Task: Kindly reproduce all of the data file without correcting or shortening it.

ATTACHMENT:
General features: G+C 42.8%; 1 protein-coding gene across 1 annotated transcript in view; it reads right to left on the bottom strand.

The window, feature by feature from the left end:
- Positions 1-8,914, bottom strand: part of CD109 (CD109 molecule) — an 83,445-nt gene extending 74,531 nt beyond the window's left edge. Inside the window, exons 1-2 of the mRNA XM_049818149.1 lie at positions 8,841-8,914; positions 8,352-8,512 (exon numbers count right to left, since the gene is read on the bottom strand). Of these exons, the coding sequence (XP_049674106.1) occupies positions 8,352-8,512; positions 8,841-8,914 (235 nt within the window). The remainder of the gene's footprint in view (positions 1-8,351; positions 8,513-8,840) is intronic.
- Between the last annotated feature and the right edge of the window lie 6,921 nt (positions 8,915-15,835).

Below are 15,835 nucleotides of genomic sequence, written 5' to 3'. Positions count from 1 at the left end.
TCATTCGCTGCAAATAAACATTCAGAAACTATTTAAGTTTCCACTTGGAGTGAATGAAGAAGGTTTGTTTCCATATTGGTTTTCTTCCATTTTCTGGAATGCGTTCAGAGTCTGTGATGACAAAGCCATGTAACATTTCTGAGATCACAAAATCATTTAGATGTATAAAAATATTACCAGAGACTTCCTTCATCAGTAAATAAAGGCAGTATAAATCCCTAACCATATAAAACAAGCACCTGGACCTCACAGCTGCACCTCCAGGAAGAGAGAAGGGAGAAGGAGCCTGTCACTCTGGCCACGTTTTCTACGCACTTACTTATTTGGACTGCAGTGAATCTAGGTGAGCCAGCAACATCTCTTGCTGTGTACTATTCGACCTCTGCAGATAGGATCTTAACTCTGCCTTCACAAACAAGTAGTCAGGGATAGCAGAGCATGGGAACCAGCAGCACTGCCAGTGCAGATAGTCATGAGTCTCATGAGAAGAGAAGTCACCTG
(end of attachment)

General features: G+C 42.8%; 1 protein-coding gene across 1 annotated transcript in view; it reads right to left on the bottom strand.

The window, feature by feature from the left end:
- Positions 1-8,914, bottom strand: part of CD109 (CD109 molecule) — an 83,445-nt gene extending 74,531 nt beyond the window's left edge. Inside the window, exons 1-2 of the mRNA XM_049818149.1 lie at positions 8,841-8,914; positions 8,352-8,512 (exon numbers count right to left, since the gene is read on the bottom strand). Of these exons, the coding sequence (XP_049674106.1) occupies positions 8,352-8,512; positions 8,841-8,914 (235 nt within the window). The remainder of the gene's footprint in view (positions 1-8,351; positions 8,513-8,840) is intronic.
- Between the last annotated feature and the right edge of the window lie 6,921 nt (positions 8,915-15,835).

Below are 15,835 nucleotides of genomic sequence, written 5' to 3'. Positions count from 1 at the left end.
TCATTCGCTGCAAATAAACATTCAGAAACTATTTAAGTTTCCACTTGGAGTGAATGAAGAAGGTTTGTTTCCATATTGGTTTTCTTCCATTTTCTGGAATGCGTTCAGAGTCTGTGATGACAAAGCCATGTAACATTTCTGAGATCACAAAATCATTTAGATGTATAAAAATATTACCAGAGACTTCCTTCATCAGTAAATAAAGGCAGTATAAATCCCTAACCATATAAAACAAGCACCTGGACCTCACAGCTGCACCTCCAGGAAGAGAGAAGGGAGAAGGAGCCTGTCACTCTGGCCACGTTTTCTACGCACTTACTTATTTGGACTGCAGTGAATCTAGGTGAGCCAGCAACATCTCTTGCTGTGTACTATTCGACCTCTGCAGATAGGATCTTAACTCTGCCTTCACAAACAAGTAGTCAGGGATAGCAGAGCATGGGAACCAGCAGCACTGCCAGTGCAGATAGTCATGAGTCTCATGAGAAGAGAAGTCACCTG